exterior photo of Toronto Reference Library showing stepped back architecture, north side, photo by Irene Gotz

2017 photo by Irene Gotz, looking south east from north of the Library on Yonge, showing the step back and alignment of first level with top of local older buildings.

The approved revised plans had glass sheered off sections facing Yonge Street and Rosedale - breaking up the brick and also the square volume. The new pyramid shape also provided ample natural light in the interior and both urban and Rosedale views from the windows.  In the central open atrium, large ceiling skylights, water features, plants and stepped back floors remained intact with the new design (although an escalator, auditorium and restaurant were lost).  Construction began at the end of 1974 and the new Metropolitan Toronto Reference Library was officially opened on November 2, 1977.

 1977 exterior photo construction of Toronto Reference Library


  1976 Toronto Star Archives photo Under construction at 789 Yonge St. the new Metro Central Library   Toronto Reference Library  construction aerial view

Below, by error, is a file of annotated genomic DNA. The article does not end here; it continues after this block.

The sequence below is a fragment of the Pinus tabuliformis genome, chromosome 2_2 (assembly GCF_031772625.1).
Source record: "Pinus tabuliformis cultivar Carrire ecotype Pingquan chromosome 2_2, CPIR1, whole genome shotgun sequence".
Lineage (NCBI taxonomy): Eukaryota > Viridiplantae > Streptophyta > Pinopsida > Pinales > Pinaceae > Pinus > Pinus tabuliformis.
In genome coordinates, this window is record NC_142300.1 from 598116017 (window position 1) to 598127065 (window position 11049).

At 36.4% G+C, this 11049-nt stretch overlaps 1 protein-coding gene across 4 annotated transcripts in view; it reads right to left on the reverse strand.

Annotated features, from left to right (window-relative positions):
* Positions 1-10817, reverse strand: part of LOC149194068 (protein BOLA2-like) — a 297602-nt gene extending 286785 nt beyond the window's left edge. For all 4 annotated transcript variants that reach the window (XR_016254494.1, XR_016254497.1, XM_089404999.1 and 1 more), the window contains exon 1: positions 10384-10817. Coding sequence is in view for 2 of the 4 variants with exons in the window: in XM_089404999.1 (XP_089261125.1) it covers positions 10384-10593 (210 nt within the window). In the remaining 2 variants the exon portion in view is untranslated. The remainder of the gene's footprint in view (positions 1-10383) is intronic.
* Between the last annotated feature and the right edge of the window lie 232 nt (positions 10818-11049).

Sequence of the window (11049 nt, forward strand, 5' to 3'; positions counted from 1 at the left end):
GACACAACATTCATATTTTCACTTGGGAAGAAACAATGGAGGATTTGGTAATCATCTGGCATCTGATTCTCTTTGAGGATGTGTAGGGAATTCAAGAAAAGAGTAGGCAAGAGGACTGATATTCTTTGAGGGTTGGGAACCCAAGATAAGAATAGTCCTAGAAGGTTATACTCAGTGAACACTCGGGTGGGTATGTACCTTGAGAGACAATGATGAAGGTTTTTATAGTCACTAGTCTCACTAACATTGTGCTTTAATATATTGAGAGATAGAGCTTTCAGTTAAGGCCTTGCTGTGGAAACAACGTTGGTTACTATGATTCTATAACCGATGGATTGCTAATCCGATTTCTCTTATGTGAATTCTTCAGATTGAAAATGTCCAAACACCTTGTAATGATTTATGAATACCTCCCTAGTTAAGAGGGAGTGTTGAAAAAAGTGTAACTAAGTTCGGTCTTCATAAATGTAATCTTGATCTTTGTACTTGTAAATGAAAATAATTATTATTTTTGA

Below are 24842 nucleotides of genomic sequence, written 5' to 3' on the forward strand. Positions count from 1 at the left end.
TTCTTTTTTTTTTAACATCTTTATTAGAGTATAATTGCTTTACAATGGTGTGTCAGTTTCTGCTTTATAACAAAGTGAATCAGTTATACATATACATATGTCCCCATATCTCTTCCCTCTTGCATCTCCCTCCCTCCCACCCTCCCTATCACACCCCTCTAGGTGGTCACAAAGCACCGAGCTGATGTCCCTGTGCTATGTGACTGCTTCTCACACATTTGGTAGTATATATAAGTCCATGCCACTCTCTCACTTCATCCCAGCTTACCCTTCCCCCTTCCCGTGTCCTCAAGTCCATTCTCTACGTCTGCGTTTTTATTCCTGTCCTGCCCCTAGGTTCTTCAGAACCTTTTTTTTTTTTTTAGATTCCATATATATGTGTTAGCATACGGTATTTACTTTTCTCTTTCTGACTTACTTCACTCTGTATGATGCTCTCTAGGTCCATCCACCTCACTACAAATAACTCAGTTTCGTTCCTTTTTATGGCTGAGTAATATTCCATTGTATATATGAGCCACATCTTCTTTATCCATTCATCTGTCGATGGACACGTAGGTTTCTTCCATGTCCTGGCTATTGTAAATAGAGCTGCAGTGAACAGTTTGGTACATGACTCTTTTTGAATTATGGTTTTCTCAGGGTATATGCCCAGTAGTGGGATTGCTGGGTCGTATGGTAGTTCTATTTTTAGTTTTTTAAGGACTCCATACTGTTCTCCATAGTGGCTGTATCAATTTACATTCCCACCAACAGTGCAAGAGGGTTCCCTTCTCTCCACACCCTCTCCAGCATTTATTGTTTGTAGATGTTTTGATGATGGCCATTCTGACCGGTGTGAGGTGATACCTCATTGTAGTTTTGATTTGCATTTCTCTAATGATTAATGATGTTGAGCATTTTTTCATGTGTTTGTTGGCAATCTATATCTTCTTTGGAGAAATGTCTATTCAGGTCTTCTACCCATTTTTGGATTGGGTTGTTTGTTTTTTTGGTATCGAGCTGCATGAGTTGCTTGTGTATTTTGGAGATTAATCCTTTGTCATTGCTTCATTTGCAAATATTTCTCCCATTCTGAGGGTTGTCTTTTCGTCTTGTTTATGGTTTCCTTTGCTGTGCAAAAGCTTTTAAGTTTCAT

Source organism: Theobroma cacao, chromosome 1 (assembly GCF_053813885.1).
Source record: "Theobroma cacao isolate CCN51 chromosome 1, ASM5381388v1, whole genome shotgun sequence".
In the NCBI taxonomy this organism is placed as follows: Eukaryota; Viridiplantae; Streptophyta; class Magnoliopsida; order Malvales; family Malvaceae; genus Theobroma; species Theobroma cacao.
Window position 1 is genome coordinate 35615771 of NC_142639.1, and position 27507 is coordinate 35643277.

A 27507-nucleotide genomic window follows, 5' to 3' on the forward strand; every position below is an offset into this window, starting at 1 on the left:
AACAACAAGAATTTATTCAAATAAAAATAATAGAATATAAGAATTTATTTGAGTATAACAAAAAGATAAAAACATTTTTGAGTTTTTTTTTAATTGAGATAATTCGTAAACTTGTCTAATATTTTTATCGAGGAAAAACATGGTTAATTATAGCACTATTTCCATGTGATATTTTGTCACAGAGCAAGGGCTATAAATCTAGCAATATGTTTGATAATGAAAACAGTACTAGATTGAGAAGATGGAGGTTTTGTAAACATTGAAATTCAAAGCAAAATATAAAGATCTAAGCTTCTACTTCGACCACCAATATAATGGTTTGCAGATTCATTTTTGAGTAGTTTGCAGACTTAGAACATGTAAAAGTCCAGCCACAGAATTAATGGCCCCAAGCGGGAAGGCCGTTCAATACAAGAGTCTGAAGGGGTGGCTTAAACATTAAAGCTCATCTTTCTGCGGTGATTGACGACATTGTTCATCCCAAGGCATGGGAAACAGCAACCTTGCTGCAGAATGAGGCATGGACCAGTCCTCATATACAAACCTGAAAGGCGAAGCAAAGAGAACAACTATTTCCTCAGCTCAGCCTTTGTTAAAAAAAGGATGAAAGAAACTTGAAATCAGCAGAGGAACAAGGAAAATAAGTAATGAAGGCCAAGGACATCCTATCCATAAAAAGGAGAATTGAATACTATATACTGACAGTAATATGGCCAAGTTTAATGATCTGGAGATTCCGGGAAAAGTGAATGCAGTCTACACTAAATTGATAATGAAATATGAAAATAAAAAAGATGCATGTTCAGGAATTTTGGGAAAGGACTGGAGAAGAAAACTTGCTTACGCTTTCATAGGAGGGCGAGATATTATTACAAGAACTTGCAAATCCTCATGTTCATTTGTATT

Toronto Star Archive photo 1976                                  Exterior construction

   Toronto Reference Library Interior Construction view 1976

Toronto Reference Library Interior Construction view 1976


1977 photo exterior Metropolitan Toronto Reference Library

1977 photo exterior Metropolitan Toronto Reference Library

According to an article from American Libraries September 1977 quoting Moriyama "I was looking for a new balance in libraries of the traditional values versus freedom" ... the layout emphasizes maximum accessibility both horizontally and vertically, yet provides intimate personal spaces. To quote Moriyama again "The intent is to create a dignified and happy place for the mind, to encourage self-help, to allow people to explore and make their own connections."  There were originally plans to add a subway access point in the main lobby (this didn't happen). The main floor is 255 ft by 255 ft (including the original exterior 15 ft wide covered arcades - you can still see this feature on the Asquith side).    

1977 interior photo Metropolitan Toronto Reference Library downwards view

1977 Metropolitan Toronto Reference Library interior photo